Lightweight, Quick-dry and Durable

For Ora 11, Sangga Outdoors uses a kind of thin parachute nylon which makes it lightweight and quick-dry. This is a big consideration for backpackers and hikers like me who are trying to turn down their base weight. The hammock is pretty spacious at 9.5 ft x 5ft but stays at 800 grams only which is a little lighter than my other hammock+bug net system. The capacity is impressive, too, at 150kg which is good for lounging two people. I’ve only using it for a month so let’s see how it keeps up after years.

When I tried camping at DRT Bulacan, the weather was not pleasant; the rain was on and off and little splashes from my tarp would reach the Ora 11. To my surprise, the water didn’t leak to the other side of the hammock, and quickly dried after a few minutes. I must say that this material is pretty cool.

The material used is almost perfect being lightweight, quick-dry and durable, but comfort is a little bit compromised since hammock is not stretchable.

 

 

Sangga Outdoor's Ora 11 is spacious but lightweight, quick dry and durable.
Sangga Outdoor's Ora 11 is spacious but lightweight, quick dry and durable.
You can barely notice the bugnet in Sangga Outdoors' Ora 11
You can barely notice the bugnet in Sangga Outdoors' Ora 11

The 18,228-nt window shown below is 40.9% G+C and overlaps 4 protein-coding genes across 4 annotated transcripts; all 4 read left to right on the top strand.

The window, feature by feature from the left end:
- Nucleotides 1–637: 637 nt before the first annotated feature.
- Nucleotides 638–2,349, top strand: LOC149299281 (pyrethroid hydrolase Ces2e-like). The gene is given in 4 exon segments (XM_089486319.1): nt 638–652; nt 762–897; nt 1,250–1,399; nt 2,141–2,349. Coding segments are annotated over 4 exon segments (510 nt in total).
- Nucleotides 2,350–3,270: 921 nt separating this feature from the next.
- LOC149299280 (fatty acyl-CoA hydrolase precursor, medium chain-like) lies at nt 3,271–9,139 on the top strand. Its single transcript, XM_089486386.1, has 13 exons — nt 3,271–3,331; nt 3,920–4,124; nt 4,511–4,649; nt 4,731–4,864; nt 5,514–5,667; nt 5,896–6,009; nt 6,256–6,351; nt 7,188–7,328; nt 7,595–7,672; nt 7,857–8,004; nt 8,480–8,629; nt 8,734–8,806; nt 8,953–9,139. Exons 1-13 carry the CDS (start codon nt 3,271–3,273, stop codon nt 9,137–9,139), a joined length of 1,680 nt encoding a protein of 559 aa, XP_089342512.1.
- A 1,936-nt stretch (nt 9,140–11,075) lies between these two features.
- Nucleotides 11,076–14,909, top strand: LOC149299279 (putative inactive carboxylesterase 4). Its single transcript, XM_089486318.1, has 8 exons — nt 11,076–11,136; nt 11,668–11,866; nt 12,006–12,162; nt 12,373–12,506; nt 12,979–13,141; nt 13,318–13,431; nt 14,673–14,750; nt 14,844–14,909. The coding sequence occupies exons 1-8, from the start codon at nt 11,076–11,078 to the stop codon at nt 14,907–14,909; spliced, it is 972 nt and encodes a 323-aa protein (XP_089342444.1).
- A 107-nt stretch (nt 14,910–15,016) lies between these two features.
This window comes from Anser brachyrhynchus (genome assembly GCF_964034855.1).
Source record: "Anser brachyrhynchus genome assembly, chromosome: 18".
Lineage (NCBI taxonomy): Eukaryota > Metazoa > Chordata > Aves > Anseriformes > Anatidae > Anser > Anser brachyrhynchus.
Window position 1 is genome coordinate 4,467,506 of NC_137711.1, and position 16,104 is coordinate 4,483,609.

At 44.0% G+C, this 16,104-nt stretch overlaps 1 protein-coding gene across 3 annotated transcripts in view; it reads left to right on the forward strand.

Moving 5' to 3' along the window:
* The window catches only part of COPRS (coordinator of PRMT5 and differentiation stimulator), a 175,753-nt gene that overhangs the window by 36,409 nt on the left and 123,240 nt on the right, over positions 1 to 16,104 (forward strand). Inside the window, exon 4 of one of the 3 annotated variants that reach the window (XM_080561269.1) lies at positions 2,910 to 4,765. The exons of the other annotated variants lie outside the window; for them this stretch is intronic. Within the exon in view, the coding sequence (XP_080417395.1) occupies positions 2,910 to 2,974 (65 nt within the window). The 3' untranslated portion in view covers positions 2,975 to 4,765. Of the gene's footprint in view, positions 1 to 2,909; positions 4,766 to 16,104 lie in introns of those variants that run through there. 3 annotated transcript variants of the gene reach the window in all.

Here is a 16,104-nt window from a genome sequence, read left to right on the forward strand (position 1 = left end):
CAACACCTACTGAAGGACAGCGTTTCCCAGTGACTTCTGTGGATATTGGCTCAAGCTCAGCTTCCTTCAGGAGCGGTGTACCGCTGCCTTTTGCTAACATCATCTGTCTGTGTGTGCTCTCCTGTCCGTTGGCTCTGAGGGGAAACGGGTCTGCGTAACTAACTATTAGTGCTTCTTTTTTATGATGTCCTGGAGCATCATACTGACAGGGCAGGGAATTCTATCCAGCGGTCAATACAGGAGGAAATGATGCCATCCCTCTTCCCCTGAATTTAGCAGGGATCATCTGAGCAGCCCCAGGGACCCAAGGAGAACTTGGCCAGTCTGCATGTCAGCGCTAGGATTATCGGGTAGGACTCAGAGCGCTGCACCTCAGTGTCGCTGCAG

Ora 11's bug net can be kept inside this pouch when not in use.
Ora 11's bug net can be kept inside this pouch when not in use.

Built-in Bug Net

I know I already mentioned bug net previously but it has to have its own section because it is quite impressive for me. Its characteristics can either be a pro or a con depending on who’s using it. First, Ora 11’s bug net is thinner than most local hammock bug nets I’ve tried. This is a pro for me because I love to stare at the view outside. A thinner bug net keeps the bugs at bay without darkening the view, which is perfect for stargazing. It’s still decently durable though, but still needs extra care to keep it from tearing up.

Secondly, the bug net can be completely unzipped from both edges of the hammock to keep it away when not in use. There is a tiny pouch at one end of the ridge line to neatly keep it, unlike other hammock+bug net systems where the net is permanently stitched on one edge. Since there is more length to unzip, it takes a little more effort to put away the net.